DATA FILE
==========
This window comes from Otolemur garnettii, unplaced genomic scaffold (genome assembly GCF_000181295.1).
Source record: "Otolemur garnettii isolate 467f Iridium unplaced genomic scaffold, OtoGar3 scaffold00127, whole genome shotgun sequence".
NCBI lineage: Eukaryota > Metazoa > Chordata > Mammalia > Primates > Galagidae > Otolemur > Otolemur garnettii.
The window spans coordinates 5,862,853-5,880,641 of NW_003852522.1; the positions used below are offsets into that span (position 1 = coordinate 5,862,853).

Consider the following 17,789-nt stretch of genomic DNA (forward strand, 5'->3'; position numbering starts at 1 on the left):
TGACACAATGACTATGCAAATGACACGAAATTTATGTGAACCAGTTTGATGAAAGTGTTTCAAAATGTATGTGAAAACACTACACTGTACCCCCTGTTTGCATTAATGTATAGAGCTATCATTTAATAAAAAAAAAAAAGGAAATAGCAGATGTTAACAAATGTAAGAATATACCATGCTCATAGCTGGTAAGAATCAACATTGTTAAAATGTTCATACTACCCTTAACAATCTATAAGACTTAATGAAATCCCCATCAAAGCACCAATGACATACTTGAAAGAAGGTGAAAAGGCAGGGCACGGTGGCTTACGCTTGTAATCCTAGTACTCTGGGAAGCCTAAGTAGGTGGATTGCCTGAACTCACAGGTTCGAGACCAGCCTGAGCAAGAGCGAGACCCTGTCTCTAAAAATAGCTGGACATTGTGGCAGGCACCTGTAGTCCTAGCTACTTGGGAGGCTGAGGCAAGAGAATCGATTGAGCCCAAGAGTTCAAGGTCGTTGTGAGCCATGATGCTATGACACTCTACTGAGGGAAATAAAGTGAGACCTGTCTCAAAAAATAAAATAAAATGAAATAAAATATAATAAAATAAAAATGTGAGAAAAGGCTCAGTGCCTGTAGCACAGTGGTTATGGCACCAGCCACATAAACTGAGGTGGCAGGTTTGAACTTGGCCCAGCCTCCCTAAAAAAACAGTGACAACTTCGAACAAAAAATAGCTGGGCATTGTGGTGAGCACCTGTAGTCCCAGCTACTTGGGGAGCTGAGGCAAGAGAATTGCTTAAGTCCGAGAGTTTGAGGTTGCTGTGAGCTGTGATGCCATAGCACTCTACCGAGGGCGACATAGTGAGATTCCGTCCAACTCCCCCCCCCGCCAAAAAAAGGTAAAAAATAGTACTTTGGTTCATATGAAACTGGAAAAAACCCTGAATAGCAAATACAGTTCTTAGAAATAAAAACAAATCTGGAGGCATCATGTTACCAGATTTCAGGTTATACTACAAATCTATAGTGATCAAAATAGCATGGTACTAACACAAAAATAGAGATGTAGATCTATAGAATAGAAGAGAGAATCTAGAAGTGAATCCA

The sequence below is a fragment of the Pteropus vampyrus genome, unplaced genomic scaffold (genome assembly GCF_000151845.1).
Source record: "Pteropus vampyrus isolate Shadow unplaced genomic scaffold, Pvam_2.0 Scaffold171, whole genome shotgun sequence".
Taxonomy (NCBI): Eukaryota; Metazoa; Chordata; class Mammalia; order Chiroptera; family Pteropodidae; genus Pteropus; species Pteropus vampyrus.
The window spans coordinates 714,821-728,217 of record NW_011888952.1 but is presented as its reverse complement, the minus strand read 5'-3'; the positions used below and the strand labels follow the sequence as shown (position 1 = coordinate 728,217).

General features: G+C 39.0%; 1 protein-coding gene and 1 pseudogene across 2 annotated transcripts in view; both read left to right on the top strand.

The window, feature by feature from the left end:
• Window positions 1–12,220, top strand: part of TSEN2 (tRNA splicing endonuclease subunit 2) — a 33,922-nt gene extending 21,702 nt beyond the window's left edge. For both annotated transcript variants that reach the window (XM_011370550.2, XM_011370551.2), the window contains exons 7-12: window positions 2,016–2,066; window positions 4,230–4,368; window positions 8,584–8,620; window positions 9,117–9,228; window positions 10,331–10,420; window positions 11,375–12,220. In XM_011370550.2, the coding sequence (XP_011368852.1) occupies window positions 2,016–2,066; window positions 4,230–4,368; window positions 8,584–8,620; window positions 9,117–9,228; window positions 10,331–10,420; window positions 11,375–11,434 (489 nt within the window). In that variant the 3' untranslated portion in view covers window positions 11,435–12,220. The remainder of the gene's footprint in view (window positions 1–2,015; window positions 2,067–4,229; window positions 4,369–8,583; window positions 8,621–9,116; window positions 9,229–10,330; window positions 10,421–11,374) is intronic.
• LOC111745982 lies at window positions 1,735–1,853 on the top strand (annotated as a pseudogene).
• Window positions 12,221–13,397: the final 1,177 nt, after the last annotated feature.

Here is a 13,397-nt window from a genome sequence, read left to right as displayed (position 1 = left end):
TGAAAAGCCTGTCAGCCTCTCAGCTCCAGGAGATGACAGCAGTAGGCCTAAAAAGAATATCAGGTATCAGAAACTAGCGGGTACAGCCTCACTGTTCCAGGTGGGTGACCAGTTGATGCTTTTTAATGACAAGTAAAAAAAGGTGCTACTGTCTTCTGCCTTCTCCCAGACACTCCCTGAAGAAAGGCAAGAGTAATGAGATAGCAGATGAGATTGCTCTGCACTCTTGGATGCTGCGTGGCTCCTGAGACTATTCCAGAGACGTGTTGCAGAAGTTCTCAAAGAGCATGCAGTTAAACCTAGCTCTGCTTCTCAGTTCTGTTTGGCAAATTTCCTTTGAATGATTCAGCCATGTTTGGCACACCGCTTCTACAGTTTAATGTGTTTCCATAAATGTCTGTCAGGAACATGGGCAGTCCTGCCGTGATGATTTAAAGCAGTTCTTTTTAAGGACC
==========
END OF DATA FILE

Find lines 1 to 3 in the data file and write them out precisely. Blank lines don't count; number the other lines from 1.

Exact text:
This window comes from Otolemur garnettii, unplaced genomic scaffold (genome assembly GCF_000181295.1).
Source record: "Otolemur garnettii isolate 467f Iridium unplaced genomic scaffold, OtoGar3 scaffold00127, whole genome shotgun sequence".
NCBI lineage: Eukaryota > Metazoa > Chordata > Mammalia > Primates > Galagidae > Otolemur > Otolemur garnettii.